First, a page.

My Experiment at Easton Mountain and the Call to Community
By John Stasio
The seeds for Easton Mountain were planted in my psyche as far back as my college years when I lived in a student community committed to social justice. Haley House was the one place on campus where it was safe and welcoming for Gay students to meet. It was in fact a sanctuary.
Later in my life I was working as a massage therapist and body worker. My practice, housed in a Jesuit rectory, was largely for Gay men, many of whom were trying to stay healthy as they dealt with being either infected with or affected by HIV. The JUC, or Jesuit Urban Center, was one of a few Catholic Churches in Boston in the early years of the epidemic where Gay men and persons with HIV were welcomed and treated with dignity and respect. Many family members who sought to have the funeral of their loved ones at other locations told stories of being refused ministry from their suburban parishes and funeral homes. Again I found myself living and working in what could easily be described as an urban sanctuary.
As the plague of HIV continued to claim the lives of friends and loved ones, the desire for refuge grew as a need in my life. This need was echoed by the colleagues and friends whom I asked early in 1989 to plan and lead a men’s retreat with me. We planned and sponsored a retreat for “men who love men” and titled the experience AWWOB — “A Weekend With Our Brothers.” It was the first of scores of gatherings that would be sponsored by a community of men that would later incorporate as Brothers Together (“BT”). BT would offer weeklong and weekend programs that hundreds of men would experience as a safe and supportive place in their lives, and for a decade we were in fact creating a temporary bit of sanctuary.
These experiences along with many others would send a small group of men in search of real estate in the summer of 1999. We visited farms, cabins and tracks of land in New England and Upstate New York and finally end up at a dilapidated ski resort in the town of Easton, NY and began what has been a decade-long experiment in creating community and offering a place of sanctuary. What follows is a piece of that story.
After a long and difficult negotiation, and with the help of a business partner who would remain with the project for only a few months, I managed to acquire “Easton Mountain.” The 175 acres of mountain, fields, ponds, streams, orchards and buildings had been called the Phoenix resort, and had been sitting abandoned for the five years prior to our arrival. My vision was clear, at least to me, as I had been dreaming a quasi-utopian dream for nearly twenty years. With a group of committed men we would create a place apart from the world where we could grow and heal, play and pray, dream big dreams and wild schemes for making the world a better place. From this hilltop the light of our queer gifts could shine for all the world to see and we could spawn a revolution of love, or at least, as Peter Maurin would say; we “could build a world in which it is easier for men to be good.”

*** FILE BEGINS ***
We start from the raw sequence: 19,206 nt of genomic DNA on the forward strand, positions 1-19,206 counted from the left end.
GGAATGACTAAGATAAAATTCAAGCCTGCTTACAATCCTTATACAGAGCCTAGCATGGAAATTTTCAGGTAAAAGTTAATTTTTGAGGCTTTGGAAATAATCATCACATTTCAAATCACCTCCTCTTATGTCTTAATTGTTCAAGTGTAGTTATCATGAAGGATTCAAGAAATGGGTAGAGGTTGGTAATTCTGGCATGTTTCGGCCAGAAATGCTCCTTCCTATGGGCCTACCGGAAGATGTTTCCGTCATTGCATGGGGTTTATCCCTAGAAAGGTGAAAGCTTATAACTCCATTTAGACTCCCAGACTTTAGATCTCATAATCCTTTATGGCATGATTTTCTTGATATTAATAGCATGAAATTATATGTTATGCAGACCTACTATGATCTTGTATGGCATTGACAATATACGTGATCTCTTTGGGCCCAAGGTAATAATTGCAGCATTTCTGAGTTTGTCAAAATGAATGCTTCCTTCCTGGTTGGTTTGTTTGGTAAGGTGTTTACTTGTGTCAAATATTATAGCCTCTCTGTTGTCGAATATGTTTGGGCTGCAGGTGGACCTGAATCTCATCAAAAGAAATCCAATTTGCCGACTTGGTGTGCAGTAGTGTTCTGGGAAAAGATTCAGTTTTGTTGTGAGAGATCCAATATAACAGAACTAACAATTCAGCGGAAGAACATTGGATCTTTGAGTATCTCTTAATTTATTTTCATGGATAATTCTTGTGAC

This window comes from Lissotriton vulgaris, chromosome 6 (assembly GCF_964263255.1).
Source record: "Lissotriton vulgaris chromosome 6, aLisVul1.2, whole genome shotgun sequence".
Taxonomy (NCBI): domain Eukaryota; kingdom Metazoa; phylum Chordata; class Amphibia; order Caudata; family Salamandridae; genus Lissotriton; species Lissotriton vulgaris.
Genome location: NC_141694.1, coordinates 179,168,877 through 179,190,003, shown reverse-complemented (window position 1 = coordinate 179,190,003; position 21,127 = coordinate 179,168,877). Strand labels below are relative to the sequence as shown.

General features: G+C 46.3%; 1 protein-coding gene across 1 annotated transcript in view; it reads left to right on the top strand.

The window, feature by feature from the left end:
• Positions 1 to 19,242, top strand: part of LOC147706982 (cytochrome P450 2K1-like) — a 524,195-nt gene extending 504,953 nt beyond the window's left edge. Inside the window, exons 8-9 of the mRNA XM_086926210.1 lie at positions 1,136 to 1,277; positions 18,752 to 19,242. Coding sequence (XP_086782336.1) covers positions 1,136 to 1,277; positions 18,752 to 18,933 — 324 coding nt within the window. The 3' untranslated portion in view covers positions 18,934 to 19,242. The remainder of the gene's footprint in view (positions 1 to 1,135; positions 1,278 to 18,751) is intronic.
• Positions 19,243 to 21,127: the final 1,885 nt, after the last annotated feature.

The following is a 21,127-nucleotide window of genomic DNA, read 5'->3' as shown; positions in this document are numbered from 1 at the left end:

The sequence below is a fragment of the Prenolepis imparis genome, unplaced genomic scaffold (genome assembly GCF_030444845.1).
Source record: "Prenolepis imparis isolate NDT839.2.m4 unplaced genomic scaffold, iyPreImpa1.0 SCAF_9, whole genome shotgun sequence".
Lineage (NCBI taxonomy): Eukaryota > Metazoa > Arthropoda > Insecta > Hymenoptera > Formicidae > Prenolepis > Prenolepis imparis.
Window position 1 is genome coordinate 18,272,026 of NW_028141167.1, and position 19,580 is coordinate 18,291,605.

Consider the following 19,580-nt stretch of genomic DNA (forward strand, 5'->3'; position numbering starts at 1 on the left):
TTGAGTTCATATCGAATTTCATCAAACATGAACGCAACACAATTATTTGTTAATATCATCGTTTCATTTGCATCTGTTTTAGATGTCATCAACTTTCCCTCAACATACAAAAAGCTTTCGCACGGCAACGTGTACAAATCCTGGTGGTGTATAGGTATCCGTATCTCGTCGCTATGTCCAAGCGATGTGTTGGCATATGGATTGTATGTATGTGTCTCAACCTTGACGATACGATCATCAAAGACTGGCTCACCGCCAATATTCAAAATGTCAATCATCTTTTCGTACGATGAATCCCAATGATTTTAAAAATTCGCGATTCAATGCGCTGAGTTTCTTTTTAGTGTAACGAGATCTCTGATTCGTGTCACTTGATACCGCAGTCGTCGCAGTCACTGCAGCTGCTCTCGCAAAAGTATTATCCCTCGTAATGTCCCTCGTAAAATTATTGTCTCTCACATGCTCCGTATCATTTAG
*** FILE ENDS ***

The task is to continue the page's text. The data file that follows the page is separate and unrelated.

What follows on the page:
Next, with the help of some buddies, I assembled a plan and wrote to everyone who I thought might help with this endeavor. In my solicitation letter, I told them what I wanted to do. I put together some numbers, pictures, ideas and then described the vision this way:
“Easton Mountain will be the home to a spiritual community dedicated to transforming and healing the human soul. We commit to living lightly on the earth, promoting social justice, and celebrating together. We vow to spread beauty and encourage creativity. We value openness and a radical hospitality, which seeks to embrace all others as sisters and brothers. We respect the wisdom of the body, the interdependence of all life, and non-violence in the resolution of conflicts. We promote peace and freedom for all. We seek an ever-deepening connectedness to self, others, and all of creation.”
I tried to make a case that we could do something wonderful if we had help. I said a prayer and I mailed out a stack of plans. To my amazement only a few days later checks started arriving and the phone started to ring.
From the start, I wanted to bring the gifts I had received on my journey to bear on the creation at Easton Mountain.
John Stasio is the founder of Easton Mountain, a multi-faith retreat center and spiritual community of men who love men. John was a member of the Jesuit Urban Center's Urban Ministry team where he provided spiritual direction and bodywork to people living with HIV/ AIDS. He is a former seminarian and member of the Catholic Worker Community. He splits his time between sharing a home with his partner and a golden retriever in Albany and retreating to a cabin in the woods of Easton Mountain.
Visit Easton Mountain at: www.eastonmountain.com
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